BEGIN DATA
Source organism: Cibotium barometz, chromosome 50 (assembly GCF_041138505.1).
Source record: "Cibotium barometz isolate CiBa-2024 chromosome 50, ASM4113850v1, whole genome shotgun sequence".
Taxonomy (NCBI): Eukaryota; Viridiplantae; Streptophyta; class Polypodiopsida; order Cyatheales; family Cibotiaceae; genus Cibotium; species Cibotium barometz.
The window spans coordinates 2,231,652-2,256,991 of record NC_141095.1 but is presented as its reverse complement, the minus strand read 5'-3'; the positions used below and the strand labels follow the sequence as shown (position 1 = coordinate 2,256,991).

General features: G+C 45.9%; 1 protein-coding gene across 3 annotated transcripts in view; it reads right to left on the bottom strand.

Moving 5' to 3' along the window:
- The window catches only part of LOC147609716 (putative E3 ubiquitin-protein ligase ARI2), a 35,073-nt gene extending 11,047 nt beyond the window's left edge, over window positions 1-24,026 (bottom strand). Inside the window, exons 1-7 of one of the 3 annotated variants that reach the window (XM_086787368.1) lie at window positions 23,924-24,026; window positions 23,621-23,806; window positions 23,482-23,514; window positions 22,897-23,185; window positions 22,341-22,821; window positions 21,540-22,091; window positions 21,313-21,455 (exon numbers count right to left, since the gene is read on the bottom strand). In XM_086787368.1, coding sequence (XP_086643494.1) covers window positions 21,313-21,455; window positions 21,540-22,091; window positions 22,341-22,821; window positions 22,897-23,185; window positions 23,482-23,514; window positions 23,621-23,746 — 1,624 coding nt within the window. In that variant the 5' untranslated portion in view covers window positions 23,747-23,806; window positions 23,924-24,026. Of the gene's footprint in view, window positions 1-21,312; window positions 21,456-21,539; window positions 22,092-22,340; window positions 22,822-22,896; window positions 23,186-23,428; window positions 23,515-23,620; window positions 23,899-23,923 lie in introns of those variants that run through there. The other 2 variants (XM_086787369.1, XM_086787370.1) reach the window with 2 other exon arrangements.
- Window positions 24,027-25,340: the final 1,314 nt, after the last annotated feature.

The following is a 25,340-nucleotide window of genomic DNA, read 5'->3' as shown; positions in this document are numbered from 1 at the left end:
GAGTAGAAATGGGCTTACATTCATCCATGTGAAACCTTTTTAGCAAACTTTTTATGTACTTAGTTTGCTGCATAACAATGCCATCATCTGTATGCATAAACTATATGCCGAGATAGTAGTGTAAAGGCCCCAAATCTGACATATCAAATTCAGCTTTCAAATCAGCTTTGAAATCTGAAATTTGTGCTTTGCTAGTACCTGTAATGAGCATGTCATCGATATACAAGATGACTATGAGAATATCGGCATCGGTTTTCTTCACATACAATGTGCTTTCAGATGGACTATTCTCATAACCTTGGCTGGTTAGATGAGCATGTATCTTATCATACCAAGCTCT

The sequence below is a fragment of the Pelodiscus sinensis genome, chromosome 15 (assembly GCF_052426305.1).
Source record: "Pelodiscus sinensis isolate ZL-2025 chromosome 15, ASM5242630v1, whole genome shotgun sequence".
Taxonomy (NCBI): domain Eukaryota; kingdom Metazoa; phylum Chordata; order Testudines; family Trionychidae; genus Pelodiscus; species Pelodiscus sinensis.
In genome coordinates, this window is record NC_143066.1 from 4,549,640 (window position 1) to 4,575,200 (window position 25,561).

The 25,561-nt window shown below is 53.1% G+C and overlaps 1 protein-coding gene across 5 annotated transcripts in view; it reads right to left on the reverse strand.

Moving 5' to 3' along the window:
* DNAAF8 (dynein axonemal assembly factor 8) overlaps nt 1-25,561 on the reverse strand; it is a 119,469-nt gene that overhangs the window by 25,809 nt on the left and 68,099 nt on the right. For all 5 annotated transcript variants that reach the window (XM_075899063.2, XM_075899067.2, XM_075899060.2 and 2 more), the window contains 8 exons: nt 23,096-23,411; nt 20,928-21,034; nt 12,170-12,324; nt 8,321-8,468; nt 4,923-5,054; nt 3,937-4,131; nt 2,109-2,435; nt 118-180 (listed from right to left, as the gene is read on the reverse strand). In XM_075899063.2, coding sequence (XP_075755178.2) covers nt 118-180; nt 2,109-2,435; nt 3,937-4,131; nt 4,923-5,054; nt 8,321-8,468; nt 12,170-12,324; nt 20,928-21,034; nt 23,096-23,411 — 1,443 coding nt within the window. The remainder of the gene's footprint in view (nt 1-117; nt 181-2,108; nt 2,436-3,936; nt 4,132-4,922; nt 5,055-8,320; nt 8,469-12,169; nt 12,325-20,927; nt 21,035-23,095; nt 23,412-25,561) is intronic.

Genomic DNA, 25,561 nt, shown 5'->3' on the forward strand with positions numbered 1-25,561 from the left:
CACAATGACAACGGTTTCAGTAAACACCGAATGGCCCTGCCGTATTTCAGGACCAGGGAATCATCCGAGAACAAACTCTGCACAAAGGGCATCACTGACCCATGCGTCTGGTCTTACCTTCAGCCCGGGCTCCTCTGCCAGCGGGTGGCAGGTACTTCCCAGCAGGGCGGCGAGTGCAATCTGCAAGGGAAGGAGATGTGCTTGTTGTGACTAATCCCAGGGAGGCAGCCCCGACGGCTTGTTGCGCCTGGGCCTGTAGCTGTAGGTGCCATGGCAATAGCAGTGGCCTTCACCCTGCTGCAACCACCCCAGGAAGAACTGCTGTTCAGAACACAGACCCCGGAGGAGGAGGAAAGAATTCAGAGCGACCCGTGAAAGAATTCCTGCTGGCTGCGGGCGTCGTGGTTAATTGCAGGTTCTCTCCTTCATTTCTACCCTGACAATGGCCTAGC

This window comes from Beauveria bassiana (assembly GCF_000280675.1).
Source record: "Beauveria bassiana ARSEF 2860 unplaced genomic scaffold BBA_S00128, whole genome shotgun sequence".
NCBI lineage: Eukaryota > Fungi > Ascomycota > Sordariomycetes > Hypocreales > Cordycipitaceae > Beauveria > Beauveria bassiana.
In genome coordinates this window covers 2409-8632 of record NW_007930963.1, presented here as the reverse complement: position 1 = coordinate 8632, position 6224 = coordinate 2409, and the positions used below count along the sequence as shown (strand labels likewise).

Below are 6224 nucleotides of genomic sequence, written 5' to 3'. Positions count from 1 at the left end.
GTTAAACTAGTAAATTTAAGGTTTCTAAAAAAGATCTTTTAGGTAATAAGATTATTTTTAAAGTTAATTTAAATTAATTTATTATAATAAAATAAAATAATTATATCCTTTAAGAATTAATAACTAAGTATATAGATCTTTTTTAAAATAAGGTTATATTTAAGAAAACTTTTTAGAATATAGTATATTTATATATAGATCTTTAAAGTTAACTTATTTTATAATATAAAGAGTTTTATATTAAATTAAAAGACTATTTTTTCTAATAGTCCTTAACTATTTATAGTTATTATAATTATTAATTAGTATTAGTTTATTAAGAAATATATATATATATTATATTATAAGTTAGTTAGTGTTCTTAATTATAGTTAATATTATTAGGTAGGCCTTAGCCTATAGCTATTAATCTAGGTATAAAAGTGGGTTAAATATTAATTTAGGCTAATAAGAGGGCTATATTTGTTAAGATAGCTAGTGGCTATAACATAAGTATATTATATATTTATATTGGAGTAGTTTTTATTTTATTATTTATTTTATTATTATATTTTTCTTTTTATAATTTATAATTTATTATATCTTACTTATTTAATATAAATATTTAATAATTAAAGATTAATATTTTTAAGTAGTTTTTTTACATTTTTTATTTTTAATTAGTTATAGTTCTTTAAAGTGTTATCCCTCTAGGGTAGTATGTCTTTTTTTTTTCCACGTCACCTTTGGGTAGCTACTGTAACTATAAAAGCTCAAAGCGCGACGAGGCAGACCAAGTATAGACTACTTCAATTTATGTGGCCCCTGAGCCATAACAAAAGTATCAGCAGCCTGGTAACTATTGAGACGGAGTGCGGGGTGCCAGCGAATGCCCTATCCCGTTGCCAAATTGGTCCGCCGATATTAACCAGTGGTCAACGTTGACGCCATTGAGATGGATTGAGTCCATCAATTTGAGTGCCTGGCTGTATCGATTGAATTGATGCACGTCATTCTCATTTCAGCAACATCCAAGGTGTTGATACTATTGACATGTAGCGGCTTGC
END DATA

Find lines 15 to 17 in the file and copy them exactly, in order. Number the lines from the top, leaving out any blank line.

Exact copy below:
The 25,561-nt window shown below is 53.1% G+C and overlaps 1 protein-coding gene across 5 annotated transcripts in view; it reads right to left on the reverse strand.

Moving 5' to 3' along the window:
* DNAAF8 (dynein axonemal assembly factor 8) overlaps nt 1-25,561 on the reverse strand; it is a 119,469-nt gene that overhangs the window by 25,809 nt on the left and 68,099 nt on the right. For all 5 annotated transcript variants that reach the window (XM_075899063.2, XM_075899067.2, XM_075899060.2 and 2 more), the window contains 8 exons: nt 23,096-23,411; nt 20,928-21,034; nt 12,170-12,324; nt 8,321-8,468; nt 4,923-5,054; nt 3,937-4,131; nt 2,109-2,435; nt 118-180 (listed from right to left, as the gene is read on the reverse strand). In XM_075899063.2, coding sequence (XP_075755178.2) covers nt 118-180; nt 2,109-2,435; nt 3,937-4,131; nt 4,923-5,054; nt 8,321-8,468; nt 12,170-12,324; nt 20,928-21,034; nt 23,096-23,411 — 1,443 coding nt within the window. The remainder of the gene's footprint in view (nt 1-117; nt 181-2,108; nt 2,436-3,936; nt 4,132-4,922; nt 5,055-8,320; nt 8,469-12,169; nt 12,325-20,927; nt 21,035-23,095; nt 23,412-25,561) is intronic.